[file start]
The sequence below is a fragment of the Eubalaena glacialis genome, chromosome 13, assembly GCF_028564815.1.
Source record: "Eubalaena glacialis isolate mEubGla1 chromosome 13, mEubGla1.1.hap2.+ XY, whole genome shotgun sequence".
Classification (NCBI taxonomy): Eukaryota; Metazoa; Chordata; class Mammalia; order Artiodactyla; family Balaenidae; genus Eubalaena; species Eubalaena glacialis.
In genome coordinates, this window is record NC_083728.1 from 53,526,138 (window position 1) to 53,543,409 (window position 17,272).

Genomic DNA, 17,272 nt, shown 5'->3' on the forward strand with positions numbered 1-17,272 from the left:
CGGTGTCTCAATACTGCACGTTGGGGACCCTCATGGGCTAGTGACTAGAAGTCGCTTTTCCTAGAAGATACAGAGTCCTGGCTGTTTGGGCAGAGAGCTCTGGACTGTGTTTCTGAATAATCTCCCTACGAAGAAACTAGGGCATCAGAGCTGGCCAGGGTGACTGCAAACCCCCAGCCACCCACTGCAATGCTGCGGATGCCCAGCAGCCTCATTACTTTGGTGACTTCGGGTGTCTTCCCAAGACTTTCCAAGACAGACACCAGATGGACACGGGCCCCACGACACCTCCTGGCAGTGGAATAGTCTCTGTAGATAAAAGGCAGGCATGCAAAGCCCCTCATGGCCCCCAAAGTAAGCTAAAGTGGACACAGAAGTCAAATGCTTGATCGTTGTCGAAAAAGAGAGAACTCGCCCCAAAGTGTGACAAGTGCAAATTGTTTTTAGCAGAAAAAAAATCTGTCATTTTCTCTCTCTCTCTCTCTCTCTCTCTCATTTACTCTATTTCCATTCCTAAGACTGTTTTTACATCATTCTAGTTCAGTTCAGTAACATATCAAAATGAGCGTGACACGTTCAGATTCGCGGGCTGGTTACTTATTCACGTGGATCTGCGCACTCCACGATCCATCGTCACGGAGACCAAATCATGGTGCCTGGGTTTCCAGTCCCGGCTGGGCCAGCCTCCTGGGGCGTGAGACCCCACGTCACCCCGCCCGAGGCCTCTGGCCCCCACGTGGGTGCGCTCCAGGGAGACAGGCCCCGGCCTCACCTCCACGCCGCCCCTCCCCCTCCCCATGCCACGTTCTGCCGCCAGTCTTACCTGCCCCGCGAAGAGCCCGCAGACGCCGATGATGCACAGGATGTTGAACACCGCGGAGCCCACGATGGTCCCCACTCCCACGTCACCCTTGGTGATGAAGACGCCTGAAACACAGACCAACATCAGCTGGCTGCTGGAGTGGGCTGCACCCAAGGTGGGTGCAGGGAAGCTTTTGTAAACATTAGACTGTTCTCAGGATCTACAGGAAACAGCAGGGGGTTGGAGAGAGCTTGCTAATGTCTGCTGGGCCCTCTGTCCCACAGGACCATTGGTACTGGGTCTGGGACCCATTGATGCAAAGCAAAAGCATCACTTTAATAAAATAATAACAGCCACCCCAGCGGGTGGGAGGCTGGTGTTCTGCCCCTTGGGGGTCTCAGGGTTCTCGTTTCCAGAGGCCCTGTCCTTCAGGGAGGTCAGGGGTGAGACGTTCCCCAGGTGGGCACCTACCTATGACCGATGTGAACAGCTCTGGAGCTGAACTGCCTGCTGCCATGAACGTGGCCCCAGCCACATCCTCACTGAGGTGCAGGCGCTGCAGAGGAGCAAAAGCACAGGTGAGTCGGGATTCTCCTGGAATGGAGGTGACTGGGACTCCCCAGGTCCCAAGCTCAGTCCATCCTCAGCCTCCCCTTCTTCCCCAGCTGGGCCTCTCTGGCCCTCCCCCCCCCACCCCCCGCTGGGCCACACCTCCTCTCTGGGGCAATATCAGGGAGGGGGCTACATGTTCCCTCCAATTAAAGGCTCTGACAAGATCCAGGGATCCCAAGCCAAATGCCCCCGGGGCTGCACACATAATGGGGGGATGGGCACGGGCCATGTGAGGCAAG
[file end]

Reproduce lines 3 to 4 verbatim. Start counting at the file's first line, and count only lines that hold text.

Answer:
Classification (NCBI taxonomy): Eukaryota; Metazoa; Chordata; class Mammalia; order Artiodactyla; family Balaenidae; genus Eubalaena; species Eubalaena glacialis.
In genome coordinates, this window is record NC_083728.1 from 53,526,138 (window position 1) to 53,543,409 (window position 17,272).